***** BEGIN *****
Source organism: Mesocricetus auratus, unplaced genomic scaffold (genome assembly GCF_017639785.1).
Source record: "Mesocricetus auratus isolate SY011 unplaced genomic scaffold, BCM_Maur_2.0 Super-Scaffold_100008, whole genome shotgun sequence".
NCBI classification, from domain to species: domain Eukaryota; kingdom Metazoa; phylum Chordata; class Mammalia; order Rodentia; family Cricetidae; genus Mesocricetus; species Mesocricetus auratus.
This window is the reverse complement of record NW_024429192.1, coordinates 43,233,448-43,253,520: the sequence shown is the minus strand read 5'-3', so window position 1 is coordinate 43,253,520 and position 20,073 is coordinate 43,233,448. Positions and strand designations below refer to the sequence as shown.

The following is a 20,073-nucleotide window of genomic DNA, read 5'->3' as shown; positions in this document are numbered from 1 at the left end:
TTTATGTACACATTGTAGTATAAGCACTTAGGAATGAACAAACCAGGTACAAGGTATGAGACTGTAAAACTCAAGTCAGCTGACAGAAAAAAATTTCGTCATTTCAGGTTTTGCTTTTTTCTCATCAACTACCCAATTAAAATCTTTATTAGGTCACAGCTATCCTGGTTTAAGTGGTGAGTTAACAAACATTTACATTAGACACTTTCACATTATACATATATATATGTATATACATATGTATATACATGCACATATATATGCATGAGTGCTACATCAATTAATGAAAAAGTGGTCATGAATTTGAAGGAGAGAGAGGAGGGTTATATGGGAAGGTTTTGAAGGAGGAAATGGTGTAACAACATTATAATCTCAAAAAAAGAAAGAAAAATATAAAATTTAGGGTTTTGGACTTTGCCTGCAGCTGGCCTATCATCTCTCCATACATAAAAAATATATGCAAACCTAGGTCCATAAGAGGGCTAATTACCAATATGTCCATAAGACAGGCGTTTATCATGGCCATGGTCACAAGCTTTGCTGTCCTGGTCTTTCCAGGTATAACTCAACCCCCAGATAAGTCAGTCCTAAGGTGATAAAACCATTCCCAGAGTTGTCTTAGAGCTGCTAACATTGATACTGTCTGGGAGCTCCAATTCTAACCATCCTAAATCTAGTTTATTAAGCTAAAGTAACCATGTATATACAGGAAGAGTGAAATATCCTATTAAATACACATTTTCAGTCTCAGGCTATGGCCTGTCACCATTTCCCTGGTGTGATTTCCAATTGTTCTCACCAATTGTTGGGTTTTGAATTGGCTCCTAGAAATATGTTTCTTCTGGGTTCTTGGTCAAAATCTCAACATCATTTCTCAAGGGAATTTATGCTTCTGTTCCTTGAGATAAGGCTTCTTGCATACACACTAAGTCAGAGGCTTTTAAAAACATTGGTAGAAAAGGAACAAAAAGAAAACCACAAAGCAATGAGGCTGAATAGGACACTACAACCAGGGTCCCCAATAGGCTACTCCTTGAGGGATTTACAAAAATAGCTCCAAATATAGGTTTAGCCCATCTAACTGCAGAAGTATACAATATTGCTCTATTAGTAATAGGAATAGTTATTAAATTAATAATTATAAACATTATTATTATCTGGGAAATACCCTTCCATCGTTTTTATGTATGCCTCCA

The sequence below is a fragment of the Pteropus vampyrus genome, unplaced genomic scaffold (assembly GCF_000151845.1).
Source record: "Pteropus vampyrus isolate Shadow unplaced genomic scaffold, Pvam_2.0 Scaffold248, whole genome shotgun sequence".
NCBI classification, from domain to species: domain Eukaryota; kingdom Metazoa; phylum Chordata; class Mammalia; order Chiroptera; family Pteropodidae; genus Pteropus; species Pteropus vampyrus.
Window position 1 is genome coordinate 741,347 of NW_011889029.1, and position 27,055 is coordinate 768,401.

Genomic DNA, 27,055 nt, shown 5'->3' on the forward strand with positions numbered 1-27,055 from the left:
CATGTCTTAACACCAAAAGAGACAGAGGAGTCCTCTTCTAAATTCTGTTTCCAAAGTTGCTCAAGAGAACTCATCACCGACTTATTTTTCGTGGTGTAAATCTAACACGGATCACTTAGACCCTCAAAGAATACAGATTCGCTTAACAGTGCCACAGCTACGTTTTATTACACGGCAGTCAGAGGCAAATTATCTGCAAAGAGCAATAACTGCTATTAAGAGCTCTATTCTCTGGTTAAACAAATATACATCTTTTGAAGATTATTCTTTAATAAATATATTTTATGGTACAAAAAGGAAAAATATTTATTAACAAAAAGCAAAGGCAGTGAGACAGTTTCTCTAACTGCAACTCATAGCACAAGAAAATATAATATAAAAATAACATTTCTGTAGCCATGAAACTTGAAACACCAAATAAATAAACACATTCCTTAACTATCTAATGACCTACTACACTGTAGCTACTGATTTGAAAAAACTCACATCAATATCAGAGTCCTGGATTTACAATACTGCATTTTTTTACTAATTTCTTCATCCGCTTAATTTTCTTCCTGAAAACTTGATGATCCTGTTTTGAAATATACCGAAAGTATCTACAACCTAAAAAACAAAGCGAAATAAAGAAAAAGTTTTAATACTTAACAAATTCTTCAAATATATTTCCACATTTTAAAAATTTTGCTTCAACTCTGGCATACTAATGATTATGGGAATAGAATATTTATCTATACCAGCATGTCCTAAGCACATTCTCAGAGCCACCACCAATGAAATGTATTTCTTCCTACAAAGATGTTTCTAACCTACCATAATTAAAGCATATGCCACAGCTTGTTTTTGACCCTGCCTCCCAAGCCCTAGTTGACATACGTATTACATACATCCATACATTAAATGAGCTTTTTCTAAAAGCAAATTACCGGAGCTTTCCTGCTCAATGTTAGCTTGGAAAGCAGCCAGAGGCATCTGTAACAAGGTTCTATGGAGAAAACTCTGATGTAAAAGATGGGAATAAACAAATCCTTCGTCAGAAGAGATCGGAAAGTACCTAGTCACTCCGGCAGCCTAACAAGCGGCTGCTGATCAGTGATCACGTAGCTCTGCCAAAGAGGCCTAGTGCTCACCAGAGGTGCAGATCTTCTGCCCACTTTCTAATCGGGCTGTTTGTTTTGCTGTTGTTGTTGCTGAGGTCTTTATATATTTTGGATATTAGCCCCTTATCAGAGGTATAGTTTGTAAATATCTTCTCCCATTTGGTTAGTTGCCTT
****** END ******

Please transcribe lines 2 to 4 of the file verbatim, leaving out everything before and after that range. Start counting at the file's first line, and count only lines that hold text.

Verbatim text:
Source record: "Mesocricetus auratus isolate SY011 unplaced genomic scaffold, BCM_Maur_2.0 Super-Scaffold_100008, whole genome shotgun sequence".
NCBI classification, from domain to species: domain Eukaryota; kingdom Metazoa; phylum Chordata; class Mammalia; order Rodentia; family Cricetidae; genus Mesocricetus; species Mesocricetus auratus.
This window is the reverse complement of record NW_024429192.1, coordinates 43,233,448-43,253,520: the sequence shown is the minus strand read 5'-3', so window position 1 is coordinate 43,253,520 and position 20,073 is coordinate 43,233,448. Positions and strand designations below refer to the sequence as shown.